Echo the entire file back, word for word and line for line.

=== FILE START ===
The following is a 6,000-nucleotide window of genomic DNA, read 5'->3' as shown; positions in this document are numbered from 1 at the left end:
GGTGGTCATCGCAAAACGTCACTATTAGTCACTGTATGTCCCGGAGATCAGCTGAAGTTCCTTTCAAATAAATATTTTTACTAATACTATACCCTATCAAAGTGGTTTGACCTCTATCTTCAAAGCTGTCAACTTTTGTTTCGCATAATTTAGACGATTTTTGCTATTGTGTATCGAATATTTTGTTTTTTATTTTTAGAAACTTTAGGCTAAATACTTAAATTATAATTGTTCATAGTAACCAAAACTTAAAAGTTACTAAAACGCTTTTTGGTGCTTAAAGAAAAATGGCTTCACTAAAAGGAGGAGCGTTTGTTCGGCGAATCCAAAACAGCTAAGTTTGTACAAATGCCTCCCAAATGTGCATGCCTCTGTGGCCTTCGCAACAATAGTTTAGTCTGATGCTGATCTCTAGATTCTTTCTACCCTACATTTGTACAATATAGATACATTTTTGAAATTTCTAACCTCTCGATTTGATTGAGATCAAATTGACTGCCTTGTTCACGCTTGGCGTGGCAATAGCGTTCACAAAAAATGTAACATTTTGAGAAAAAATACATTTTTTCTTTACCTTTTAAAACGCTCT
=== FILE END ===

The following is a 6,000-nucleotide window of genomic DNA, read 5'->3' as shown; positions in this document are numbered from 1 at the left end:
GGTGGTCATCGCAAAACGTCACTATTAGTCACTGTATGTCCCGGAGATCAGCTGAAGTTCCTTTCAAATAAATATTTTTACTAATACTATACCCTATCAAAGTGGTTTGACCTCTATCTTCAAAGCTGTCAACTTTTGTTTCGCATAATTTAGACGATTTTTGCTATTGTGTATCGAATATTTTGTTTTTTATTTTTAGAAACTTTAGGCTAAATACTTAAATTATAATTGTTCATAGTAACCAAAACTTAAAAGTTACTAAAACGCTTTTTGGTGCTTAAAGAAAAATGGCTTCACTAAAAGGAGGAGCGTTTGTTCGGCGAATCCAAAACAGCTAAGTTTGTACAAATGCCTCCCAAATGTGCATGCCTCTGTGGCCTTCGCAACAATAGTTTAGTCTGATGCTGATCTCTAGATTCTTTCTACCCTACATTTGTACAATATAGATACATTTTTGAAATTTCTAACCTCTCGATTTGATTGAGATCAAATTGACTGCCTTGTTCACGCTTGGCGTGGCAATAGCGTTCACAAAAAATGTAACATTTTGAGAAAAAATACATTTTTTCTTTACCTTTTAAAACGCTCT